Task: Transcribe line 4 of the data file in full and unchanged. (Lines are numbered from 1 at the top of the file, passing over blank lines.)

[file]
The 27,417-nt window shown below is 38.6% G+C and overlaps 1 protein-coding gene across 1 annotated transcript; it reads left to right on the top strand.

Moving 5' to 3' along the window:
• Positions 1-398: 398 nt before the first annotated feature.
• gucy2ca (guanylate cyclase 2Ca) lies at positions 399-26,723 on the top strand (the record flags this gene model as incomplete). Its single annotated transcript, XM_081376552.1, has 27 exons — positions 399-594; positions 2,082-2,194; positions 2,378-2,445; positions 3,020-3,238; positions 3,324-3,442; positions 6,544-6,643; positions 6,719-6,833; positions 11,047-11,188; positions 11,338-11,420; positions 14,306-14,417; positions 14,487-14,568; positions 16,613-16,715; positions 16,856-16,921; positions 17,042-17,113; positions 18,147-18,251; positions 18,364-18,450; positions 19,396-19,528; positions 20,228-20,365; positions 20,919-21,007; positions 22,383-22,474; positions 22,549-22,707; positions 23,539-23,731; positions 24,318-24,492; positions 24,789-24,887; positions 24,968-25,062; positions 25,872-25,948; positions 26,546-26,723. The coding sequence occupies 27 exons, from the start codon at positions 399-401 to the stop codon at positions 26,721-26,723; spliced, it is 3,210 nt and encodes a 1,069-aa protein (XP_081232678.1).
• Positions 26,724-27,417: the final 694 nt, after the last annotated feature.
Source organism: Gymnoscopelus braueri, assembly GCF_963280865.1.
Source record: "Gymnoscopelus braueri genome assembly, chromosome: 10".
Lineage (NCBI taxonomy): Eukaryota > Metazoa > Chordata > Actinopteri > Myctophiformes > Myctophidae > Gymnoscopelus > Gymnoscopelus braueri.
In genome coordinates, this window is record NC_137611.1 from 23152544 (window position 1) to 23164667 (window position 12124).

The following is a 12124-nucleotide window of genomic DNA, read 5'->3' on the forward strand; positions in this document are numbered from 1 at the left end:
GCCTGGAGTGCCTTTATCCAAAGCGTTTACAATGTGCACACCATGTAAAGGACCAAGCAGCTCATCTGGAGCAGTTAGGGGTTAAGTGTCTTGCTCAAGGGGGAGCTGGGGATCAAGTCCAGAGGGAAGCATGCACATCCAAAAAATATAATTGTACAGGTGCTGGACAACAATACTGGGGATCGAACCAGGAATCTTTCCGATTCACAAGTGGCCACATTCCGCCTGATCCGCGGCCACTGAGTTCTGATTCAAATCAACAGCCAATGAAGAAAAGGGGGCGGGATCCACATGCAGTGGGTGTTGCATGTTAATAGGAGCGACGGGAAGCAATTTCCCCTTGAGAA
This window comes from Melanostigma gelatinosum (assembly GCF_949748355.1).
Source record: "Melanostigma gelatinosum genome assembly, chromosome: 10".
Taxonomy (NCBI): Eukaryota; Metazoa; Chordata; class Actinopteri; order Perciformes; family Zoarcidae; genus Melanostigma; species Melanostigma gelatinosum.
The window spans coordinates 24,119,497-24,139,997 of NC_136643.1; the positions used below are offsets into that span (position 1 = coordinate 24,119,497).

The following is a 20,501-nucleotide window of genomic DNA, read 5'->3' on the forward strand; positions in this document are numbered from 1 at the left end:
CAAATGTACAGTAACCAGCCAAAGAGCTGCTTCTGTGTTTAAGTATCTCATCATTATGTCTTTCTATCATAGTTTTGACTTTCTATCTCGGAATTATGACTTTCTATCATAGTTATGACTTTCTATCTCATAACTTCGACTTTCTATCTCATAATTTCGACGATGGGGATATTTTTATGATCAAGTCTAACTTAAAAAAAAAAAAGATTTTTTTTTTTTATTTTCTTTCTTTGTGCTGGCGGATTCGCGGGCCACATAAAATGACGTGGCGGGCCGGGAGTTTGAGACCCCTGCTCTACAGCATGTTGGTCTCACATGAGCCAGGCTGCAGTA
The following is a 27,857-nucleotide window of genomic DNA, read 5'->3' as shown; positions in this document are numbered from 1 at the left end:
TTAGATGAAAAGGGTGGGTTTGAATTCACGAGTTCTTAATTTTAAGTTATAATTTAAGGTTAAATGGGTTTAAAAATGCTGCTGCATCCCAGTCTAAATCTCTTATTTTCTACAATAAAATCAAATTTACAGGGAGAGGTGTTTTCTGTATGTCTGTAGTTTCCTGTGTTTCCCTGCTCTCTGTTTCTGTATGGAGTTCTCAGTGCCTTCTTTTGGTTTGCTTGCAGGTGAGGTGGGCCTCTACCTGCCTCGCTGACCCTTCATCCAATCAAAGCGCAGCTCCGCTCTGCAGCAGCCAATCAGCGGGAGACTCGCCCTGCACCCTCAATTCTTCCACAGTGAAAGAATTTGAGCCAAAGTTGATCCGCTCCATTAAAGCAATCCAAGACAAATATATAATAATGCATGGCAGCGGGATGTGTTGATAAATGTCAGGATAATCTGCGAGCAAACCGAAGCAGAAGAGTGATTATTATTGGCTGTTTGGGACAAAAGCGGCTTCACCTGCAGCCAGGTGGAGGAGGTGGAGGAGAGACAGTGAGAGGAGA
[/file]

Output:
• gucy2ca (guanylate cyclase 2Ca) lies at positions 399-26,723 on the top strand (the record flags this gene model as incomplete). Its single annotated transcript, XM_081376552.1, has 27 exons — positions 399-594; positions 2,082-2,194; positions 2,378-2,445; positions 3,020-3,238; positions 3,324-3,442; positions 6,544-6,643; positions 6,719-6,833; positions 11,047-11,188; positions 11,338-11,420; positions 14,306-14,417; positions 14,487-14,568; positions 16,613-16,715; positions 16,856-16,921; positions 17,042-17,113; positions 18,147-18,251; positions 18,364-18,450; positions 19,396-19,528; positions 20,228-20,365; positions 20,919-21,007; positions 22,383-22,474; positions 22,549-22,707; positions 23,539-23,731; positions 24,318-24,492; positions 24,789-24,887; positions 24,968-25,062; positions 25,872-25,948; positions 26,546-26,723. The coding sequence occupies 27 exons, from the start codon at positions 399-401 to the stop codon at positions 26,721-26,723; spliced, it is 3,210 nt and encodes a 1,069-aa protein (XP_081232678.1).